Colummn for 28 March, 2010


 “He who listens to a life-giving rebuke will be at home among the wise.”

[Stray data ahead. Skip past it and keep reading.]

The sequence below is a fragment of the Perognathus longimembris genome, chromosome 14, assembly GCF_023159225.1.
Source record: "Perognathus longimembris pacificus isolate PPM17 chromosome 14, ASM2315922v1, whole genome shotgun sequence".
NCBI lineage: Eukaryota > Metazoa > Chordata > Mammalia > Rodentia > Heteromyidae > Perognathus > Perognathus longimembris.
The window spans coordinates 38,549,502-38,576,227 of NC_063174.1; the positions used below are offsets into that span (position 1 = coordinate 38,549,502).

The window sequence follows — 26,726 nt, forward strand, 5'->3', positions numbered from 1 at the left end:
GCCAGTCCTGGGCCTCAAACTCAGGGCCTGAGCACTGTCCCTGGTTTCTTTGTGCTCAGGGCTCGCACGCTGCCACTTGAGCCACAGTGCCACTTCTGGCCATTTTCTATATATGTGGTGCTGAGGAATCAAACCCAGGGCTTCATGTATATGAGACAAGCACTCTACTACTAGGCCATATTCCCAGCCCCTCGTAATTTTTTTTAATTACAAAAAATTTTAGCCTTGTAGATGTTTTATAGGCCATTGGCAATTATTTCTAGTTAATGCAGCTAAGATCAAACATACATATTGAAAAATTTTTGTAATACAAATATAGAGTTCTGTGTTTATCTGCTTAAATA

–Proverbs 15:31